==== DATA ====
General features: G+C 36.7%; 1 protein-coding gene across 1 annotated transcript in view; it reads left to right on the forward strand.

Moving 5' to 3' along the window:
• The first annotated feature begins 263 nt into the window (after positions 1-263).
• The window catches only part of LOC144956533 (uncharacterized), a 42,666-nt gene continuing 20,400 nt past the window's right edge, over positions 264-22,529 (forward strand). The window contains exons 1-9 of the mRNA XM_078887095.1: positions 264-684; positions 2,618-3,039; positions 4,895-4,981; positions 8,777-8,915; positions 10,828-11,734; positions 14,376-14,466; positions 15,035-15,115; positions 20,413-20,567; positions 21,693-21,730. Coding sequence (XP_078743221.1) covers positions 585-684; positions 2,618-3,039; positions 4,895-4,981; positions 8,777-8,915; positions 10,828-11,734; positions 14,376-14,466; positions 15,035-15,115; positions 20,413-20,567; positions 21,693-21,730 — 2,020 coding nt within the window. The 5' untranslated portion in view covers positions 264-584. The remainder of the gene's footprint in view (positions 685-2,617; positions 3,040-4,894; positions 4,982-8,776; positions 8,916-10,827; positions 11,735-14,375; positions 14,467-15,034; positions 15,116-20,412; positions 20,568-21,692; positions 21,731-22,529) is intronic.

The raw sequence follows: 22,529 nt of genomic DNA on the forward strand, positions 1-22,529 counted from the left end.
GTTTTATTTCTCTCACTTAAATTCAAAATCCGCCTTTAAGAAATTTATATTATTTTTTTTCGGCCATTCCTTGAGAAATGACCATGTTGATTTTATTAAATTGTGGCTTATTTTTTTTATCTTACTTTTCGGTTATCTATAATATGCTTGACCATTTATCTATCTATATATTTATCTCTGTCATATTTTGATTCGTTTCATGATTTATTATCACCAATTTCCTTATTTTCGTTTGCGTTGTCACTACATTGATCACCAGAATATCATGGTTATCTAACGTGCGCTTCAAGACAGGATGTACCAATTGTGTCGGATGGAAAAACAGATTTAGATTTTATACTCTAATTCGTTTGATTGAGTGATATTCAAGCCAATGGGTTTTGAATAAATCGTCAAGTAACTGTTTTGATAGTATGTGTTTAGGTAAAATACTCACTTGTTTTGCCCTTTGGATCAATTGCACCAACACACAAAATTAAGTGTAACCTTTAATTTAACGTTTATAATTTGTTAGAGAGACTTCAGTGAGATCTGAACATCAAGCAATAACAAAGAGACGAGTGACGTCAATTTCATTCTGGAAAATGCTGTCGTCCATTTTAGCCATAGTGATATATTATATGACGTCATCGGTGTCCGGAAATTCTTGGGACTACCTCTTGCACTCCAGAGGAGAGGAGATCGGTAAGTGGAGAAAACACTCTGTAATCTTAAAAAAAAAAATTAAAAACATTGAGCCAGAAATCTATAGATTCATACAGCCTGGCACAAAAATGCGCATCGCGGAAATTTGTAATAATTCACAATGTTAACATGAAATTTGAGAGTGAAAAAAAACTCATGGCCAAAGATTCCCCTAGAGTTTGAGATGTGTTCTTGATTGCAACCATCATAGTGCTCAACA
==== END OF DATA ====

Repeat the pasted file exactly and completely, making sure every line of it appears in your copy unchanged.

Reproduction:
General features: G+C 36.7%; 1 protein-coding gene across 1 annotated transcript in view; it reads left to right on the forward strand.

Moving 5' to 3' along the window:
• The first annotated feature begins 263 nt into the window (after positions 1-263).
• The window catches only part of LOC144956533 (uncharacterized), a 42,666-nt gene continuing 20,400 nt past the window's right edge, over positions 264-22,529 (forward strand). The window contains exons 1-9 of the mRNA XM_078887095.1: positions 264-684; positions 2,618-3,039; positions 4,895-4,981; positions 8,777-8,915; positions 10,828-11,734; positions 14,376-14,466; positions 15,035-15,115; positions 20,413-20,567; positions 21,693-21,730. Coding sequence (XP_078743221.1) covers positions 585-684; positions 2,618-3,039; positions 4,895-4,981; positions 8,777-8,915; positions 10,828-11,734; positions 14,376-14,466; positions 15,035-15,115; positions 20,413-20,567; positions 21,693-21,730 — 2,020 coding nt within the window. The 5' untranslated portion in view covers positions 264-584. The remainder of the gene's footprint in view (positions 685-2,617; positions 3,040-4,894; positions 4,982-8,776; positions 8,916-10,827; positions 11,735-14,375; positions 14,467-15,034; positions 15,116-20,412; positions 20,568-21,692; positions 21,731-22,529) is intronic.

The raw sequence follows: 22,529 nt of genomic DNA on the forward strand, positions 1-22,529 counted from the left end.
GTTTTATTTCTCTCACTTAAATTCAAAATCCGCCTTTAAGAAATTTATATTATTTTTTTTCGGCCATTCCTTGAGAAATGACCATGTTGATTTTATTAAATTGTGGCTTATTTTTTTTATCTTACTTTTCGGTTATCTATAATATGCTTGACCATTTATCTATCTATATATTTATCTCTGTCATATTTTGATTCGTTTCATGATTTATTATCACCAATTTCCTTATTTTCGTTTGCGTTGTCACTACATTGATCACCAGAATATCATGGTTATCTAACGTGCGCTTCAAGACAGGATGTACCAATTGTGTCGGATGGAAAAACAGATTTAGATTTTATACTCTAATTCGTTTGATTGAGTGATATTCAAGCCAATGGGTTTTGAATAAATCGTCAAGTAACTGTTTTGATAGTATGTGTTTAGGTAAAATACTCACTTGTTTTGCCCTTTGGATCAATTGCACCAACACACAAAATTAAGTGTAACCTTTAATTTAACGTTTATAATTTGTTAGAGAGACTTCAGTGAGATCTGAACATCAAGCAATAACAAAGAGACGAGTGACGTCAATTTCATTCTGGAAAATGCTGTCGTCCATTTTAGCCATAGTGATATATTATATGACGTCATCGGTGTCCGGAAATTCTTGGGACTACCTCTTGCACTCCAGAGGAGAGGAGATCGGTAAGTGGAGAAAACACTCTGTAATCTTAAAAAAAAAAATTAAAAACATTGAGCCAGAAATCTATAGATTCATACAGCCTGGCACAAAAATGCGCATCGCGGAAATTTGTAATAATTCACAATGTTAACATGAAATTTGAGAGTGAAAAAAAACTCATGGCCAAAGATTCCCCTAGAGTTTGAGATGTGTTCTTGATTGCAACCATCATAGTGCTCAACA